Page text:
WASHINGTON, D.C. – Today, Congressman Stephen F. Lynch (D-Boston), the lead Democrat on the Subcommittee on National Security, and Chairman Ron Desantis (R-FL-06) together held a hearing on the use of social media by the Islamic State of Iraq and the Levant (ISIL).
“As terrorists exploit social media platforms including Twitter, Facebook, and WhatsApp to broadcast their message to a global audience, they are significantly extending their recruitment, mobilization, and financing efforts beyond the battlefields in Iraq, Syria, and Afghanistan,” said Ranking Member Lynch. “It is clear that we must strengthen our counterterrorism strategy to counter the social media threat posed by ISIL and other terrorist groups.”
Terrorist groups are heavily using social media for recruitment and radicalization. According to the Combating Terrorism Center at West Point, there are over 40,000 accounts actively supporting ISIL on Twitter with an estimated 2,000 accounts tweeting in English. The extensive social media presence of ISIL has extended the reach of terrorist groups and led to a rise in foreign fighters traveling to Iraq and Syria to join ISIL. The Bipartisan Congressional Task Force on Combating Terrorist and Foreign Travel reports that nearly 30,000 foreign fighters have traveled to Iraq and Syria since 2011 to join ISIL, including an estimated 250 individuals from the United States.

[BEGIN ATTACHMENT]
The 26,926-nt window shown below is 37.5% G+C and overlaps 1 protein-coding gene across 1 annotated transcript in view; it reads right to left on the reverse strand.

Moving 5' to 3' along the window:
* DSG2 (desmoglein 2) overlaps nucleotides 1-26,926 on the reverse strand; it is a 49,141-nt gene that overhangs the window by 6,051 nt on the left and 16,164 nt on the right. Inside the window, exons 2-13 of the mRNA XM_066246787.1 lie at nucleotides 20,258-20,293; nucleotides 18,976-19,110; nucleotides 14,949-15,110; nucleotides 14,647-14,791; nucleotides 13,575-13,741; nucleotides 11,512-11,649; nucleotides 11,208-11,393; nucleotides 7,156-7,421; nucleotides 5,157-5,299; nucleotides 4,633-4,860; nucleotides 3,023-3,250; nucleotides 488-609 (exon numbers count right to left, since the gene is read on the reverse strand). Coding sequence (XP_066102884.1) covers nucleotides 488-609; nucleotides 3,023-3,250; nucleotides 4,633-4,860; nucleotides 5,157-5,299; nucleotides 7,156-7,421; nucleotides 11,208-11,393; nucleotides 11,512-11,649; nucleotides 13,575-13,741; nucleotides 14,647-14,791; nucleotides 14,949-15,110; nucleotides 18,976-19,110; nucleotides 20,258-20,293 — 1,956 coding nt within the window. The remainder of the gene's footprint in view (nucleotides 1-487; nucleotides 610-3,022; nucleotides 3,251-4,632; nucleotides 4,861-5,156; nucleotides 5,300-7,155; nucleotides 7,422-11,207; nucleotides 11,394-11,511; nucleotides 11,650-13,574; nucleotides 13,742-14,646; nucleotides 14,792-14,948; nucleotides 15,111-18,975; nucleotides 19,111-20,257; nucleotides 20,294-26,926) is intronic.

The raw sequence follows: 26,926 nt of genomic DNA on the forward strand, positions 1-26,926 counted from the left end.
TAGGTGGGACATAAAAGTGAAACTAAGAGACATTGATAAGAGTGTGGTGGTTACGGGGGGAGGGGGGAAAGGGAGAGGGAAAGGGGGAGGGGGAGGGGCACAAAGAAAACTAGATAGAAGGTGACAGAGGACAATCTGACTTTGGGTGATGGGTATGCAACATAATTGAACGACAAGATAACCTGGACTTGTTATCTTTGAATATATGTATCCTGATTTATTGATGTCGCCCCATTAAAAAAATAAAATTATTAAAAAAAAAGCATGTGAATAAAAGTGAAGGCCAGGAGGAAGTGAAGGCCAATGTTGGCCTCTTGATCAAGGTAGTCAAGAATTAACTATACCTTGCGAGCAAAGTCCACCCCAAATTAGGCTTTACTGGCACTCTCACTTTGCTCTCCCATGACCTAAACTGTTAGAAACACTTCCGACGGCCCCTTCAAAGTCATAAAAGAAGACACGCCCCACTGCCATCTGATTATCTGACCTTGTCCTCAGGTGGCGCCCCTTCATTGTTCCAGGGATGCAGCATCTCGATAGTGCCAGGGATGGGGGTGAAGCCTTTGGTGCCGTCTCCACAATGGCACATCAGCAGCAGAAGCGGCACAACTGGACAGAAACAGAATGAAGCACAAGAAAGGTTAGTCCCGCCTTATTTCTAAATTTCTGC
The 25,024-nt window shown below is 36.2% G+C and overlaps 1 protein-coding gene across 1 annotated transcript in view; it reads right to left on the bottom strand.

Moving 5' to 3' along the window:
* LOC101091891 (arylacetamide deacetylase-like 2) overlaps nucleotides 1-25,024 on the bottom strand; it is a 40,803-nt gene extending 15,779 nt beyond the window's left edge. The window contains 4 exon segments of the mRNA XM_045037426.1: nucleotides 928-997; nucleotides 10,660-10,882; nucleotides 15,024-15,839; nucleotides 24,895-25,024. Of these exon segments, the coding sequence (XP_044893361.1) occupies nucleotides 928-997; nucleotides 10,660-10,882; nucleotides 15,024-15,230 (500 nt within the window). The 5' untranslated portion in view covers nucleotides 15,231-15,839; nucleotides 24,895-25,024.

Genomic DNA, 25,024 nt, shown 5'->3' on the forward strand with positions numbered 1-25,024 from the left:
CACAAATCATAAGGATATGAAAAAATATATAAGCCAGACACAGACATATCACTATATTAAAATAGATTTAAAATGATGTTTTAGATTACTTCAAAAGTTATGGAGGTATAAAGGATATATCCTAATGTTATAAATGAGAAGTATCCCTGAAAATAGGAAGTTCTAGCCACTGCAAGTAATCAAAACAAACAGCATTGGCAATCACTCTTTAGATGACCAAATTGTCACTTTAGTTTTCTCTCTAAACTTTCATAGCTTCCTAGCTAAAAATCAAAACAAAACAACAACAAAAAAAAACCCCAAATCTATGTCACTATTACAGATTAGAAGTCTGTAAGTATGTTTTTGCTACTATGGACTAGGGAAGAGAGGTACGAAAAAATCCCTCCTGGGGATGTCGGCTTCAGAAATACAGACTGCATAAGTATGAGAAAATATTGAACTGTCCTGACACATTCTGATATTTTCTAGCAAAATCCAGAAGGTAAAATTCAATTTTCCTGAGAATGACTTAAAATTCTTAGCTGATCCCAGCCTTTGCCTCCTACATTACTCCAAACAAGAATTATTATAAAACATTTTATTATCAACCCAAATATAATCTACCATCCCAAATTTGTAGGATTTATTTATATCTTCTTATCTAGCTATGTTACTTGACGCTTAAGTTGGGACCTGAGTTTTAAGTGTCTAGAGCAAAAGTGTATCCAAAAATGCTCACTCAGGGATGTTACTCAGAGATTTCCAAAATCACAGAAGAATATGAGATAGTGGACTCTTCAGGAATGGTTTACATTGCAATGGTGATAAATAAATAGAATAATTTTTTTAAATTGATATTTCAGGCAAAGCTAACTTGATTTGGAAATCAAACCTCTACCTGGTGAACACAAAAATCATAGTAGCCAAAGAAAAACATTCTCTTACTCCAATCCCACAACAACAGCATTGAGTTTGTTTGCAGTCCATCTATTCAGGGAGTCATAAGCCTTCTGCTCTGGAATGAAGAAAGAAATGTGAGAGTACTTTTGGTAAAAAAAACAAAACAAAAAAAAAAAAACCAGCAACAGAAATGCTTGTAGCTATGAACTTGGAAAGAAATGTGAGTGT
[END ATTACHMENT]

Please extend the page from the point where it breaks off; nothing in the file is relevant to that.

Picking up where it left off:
The hearing included testimony from a panel of expert witnesses who focused their testimony and question responses on how to monitor and mitigate terrorist propaganda on social media. Testifying were:
- Ambassador Mark D. Wallace, Chief Executive Officer, Counter Extremism Project
- Mr. Walter Purdy, President, Terrorism Research Center
- Dr. Daveed Gartenstein-Ross, Senior Fellow, Foundation for Defense of Democracies
- Mr. Michael Rolince, Special Agent in Charge (Retired), Counter Terrorism Division, Washington Field Office, Federal Bureau of Investigation
- Ambassador Alberto M. Fernandez, Vice President, Middle East Media Research Institute